HARARE: Zimbabwe’s loans register is in shambles and the country may have been prejudiced of more than $100 million in fictitious loan repayments, a report by the Auditor General Mildred Chiri has revealed.
The report, which was tabled to Parliament on Wednesday, showed grave inaccuracies in Treasury accounts and a general slack in the reporting system across ministries and statutory funds.
The most glaring is the fact that the exact amount of government guaranteed debts and loans extended to the state or its entities is unknown.
The report notes that Treasury has failed to properly maintain a Statement of Public Debt, which details loans contracted by the state.
“The Ministry resubmitted an amended Statement of Public Debt for the year ended December 2014 with an adjusted balance of $5,4 billion from an initial balance of $5,9 billion just before the end of my audit without any explanation for the variance. Furthermore, principal and interest payments of debt amounting to $116,756,279 were made without providing supporting documents,” Chiri said in the report.
“The loans reflected on the Statement may not be authentic and the Statement maybe materially misstated.”
According to the report, Treasury Bills and Bonds issuance notes with a value of $647,794,516 were availed for audit examination against a total of $1,190,675,248 disclosed in the Statement of Public Debt.
Treasury also failed to timeously update the Register of Guarantees and did not disclose the names of beneficiaries and details of purposes for loans amounting to $567,5 million. The loans, known as Contingent Liabilities are advanced to parastatals, local authorities, statutory funds and private companies by external lenders under guarantee from the government.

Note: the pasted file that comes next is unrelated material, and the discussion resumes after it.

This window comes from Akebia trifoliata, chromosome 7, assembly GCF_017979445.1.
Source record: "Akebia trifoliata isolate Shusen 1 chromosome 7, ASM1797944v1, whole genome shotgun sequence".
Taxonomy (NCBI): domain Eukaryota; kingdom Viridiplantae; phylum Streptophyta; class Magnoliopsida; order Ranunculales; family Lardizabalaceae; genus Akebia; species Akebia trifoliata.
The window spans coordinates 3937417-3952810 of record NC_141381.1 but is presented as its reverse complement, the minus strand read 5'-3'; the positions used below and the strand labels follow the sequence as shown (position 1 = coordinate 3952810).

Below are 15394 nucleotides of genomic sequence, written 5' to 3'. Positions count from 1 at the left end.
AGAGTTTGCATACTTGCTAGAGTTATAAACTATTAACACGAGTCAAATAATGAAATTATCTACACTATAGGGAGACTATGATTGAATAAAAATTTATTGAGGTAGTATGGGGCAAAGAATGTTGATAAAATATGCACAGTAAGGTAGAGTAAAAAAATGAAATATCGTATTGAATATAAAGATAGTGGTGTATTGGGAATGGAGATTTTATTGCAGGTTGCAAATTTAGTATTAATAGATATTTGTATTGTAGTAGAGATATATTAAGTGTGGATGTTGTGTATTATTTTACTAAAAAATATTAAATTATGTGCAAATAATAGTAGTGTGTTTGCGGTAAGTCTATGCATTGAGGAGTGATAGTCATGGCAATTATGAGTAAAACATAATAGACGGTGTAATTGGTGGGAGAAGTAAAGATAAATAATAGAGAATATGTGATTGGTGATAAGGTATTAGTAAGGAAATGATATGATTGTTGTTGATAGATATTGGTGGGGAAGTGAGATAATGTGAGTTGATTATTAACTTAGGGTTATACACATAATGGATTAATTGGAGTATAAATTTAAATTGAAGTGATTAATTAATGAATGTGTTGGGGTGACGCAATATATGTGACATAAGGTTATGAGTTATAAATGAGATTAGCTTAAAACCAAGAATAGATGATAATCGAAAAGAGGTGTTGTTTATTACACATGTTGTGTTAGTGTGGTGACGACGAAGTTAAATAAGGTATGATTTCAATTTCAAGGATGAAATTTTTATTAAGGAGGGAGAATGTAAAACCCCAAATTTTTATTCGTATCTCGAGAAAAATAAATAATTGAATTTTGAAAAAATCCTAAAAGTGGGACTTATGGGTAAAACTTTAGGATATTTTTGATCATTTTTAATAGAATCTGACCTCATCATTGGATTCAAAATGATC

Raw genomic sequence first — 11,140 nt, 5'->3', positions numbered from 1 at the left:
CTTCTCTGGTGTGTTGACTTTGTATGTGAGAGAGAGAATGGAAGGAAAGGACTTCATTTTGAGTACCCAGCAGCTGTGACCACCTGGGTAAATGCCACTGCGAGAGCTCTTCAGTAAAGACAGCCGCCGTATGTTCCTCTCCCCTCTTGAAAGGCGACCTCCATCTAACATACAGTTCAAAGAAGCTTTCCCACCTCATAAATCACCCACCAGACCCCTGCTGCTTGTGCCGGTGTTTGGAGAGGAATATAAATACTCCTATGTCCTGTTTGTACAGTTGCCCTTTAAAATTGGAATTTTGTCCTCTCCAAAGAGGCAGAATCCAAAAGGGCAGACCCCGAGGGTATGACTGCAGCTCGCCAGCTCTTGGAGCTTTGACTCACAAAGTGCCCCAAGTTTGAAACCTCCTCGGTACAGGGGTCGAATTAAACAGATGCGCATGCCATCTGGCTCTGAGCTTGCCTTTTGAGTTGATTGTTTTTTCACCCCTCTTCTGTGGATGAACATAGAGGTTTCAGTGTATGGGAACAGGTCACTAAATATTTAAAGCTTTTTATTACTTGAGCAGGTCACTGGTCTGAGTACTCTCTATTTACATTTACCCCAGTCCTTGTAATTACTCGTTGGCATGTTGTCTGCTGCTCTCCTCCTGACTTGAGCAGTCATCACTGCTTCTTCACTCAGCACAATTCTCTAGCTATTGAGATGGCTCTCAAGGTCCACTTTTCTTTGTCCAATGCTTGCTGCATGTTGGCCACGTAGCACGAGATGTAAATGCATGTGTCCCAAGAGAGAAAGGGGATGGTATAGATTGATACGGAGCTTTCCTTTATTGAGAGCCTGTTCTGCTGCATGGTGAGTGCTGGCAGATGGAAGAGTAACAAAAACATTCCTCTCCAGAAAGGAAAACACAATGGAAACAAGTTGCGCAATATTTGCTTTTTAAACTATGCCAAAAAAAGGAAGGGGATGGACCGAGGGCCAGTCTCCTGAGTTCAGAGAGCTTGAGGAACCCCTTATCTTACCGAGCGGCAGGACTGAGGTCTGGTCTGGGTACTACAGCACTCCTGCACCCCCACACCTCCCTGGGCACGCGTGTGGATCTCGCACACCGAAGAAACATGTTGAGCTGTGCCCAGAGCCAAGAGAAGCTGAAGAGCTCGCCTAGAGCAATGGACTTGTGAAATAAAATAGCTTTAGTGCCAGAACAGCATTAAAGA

“The total Contingent Liabilities extracted from returns submitted by line Ministries differed materially from the balance reflected on Treasury return, casting doubt on the reliability of the Summary presented for audit. There was a variance of $90,195, 494 which was not supported by a reconciliation showing the makeup of the difference between the two returns,” reads the report.
“The statement of Contingent Liabilities might have errors and or omissions resulting in its misstatement. The correct position of government’s indebtedness may not be established when records are not compiled,” Chiri said. Advertisement
The Ministry of Finance is required by Public Finance Management Act to present annual, quarterly and monthly reports on loans and guarantees to Parliament but does not do so.
“There is risk that the financial statements could be misstated if the register is not updated on time and relevant details are left out,” Chiri said.
Further distorting the balance of Contingent Liabilities was the inclusion of called up loans amounting to $778,6 million on the return submitted for audit, she said.